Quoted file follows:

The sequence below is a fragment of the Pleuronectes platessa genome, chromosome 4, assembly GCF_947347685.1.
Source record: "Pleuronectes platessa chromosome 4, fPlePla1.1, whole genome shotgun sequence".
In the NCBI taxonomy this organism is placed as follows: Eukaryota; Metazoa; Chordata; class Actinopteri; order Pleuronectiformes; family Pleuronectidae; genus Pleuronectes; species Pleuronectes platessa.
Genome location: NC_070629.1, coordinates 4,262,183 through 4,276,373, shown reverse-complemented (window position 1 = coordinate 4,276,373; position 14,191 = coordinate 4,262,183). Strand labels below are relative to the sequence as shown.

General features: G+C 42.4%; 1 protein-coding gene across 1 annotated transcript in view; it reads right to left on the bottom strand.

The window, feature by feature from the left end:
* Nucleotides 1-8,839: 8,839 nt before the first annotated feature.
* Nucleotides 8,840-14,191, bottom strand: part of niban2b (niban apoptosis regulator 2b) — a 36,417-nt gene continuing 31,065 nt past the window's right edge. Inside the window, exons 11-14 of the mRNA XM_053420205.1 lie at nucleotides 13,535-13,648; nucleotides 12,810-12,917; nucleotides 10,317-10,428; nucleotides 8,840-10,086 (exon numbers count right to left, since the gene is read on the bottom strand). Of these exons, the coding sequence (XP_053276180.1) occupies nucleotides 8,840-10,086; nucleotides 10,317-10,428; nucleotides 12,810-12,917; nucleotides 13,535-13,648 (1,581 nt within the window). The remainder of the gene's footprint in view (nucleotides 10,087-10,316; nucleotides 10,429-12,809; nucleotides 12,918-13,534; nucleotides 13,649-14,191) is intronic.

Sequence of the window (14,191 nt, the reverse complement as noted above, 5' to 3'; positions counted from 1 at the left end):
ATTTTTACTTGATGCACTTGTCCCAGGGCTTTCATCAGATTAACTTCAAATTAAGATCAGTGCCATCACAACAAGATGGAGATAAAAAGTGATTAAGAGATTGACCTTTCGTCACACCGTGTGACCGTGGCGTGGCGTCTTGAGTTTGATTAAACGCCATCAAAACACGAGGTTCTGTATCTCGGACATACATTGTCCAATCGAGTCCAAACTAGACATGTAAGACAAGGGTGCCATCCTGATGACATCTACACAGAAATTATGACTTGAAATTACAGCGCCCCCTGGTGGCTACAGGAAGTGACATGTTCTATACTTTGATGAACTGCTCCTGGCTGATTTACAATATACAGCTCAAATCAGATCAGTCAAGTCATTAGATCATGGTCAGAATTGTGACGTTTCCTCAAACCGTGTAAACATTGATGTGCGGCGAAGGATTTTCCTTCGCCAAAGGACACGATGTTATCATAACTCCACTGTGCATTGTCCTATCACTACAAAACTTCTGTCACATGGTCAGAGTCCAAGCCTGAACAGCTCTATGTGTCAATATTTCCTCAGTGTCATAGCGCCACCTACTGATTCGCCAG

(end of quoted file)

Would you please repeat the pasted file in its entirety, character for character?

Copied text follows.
The sequence below is a fragment of the Pleuronectes platessa genome, chromosome 4, assembly GCF_947347685.1.
Source record: "Pleuronectes platessa chromosome 4, fPlePla1.1, whole genome shotgun sequence".
In the NCBI taxonomy this organism is placed as follows: Eukaryota; Metazoa; Chordata; class Actinopteri; order Pleuronectiformes; family Pleuronectidae; genus Pleuronectes; species Pleuronectes platessa.
Genome location: NC_070629.1, coordinates 4,262,183 through 4,276,373, shown reverse-complemented (window position 1 = coordinate 4,276,373; position 14,191 = coordinate 4,262,183). Strand labels below are relative to the sequence as shown.

General features: G+C 42.4%; 1 protein-coding gene across 1 annotated transcript in view; it reads right to left on the bottom strand.

The window, feature by feature from the left end:
* Nucleotides 1-8,839: 8,839 nt before the first annotated feature.
* Nucleotides 8,840-14,191, bottom strand: part of niban2b (niban apoptosis regulator 2b) — a 36,417-nt gene continuing 31,065 nt past the window's right edge. Inside the window, exons 11-14 of the mRNA XM_053420205.1 lie at nucleotides 13,535-13,648; nucleotides 12,810-12,917; nucleotides 10,317-10,428; nucleotides 8,840-10,086 (exon numbers count right to left, since the gene is read on the bottom strand). Of these exons, the coding sequence (XP_053276180.1) occupies nucleotides 8,840-10,086; nucleotides 10,317-10,428; nucleotides 12,810-12,917; nucleotides 13,535-13,648 (1,581 nt within the window). The remainder of the gene's footprint in view (nucleotides 10,087-10,316; nucleotides 10,429-12,809; nucleotides 12,918-13,534; nucleotides 13,649-14,191) is intronic.

Sequence of the window (14,191 nt, the reverse complement as noted above, 5' to 3'; positions counted from 1 at the left end):
ATTTTTACTTGATGCACTTGTCCCAGGGCTTTCATCAGATTAACTTCAAATTAAGATCAGTGCCATCACAACAAGATGGAGATAAAAAGTGATTAAGAGATTGACCTTTCGTCACACCGTGTGACCGTGGCGTGGCGTCTTGAGTTTGATTAAACGCCATCAAAACACGAGGTTCTGTATCTCGGACATACATTGTCCAATCGAGTCCAAACTAGACATGTAAGACAAGGGTGCCATCCTGATGACATCTACACAGAAATTATGACTTGAAATTACAGCGCCCCCTGGTGGCTACAGGAAGTGACATGTTCTATACTTTGATGAACTGCTCCTGGCTGATTTACAATATACAGCTCAAATCAGATCAGTCAAGTCATTAGATCATGGTCAGAATTGTGACGTTTCCTCAAACCGTGTAAACATTGATGTGCGGCGAAGGATTTTCCTTCGCCAAAGGACACGATGTTATCATAACTCCACTGTGCATTGTCCTATCACTACAAAACTTCTGTCACATGGTCAGAGTCCAAGCCTGAACAGCTCTATGTGTCAATATTTCCTCAGTGTCATAGCGCCACCTACTGATTCGCCAG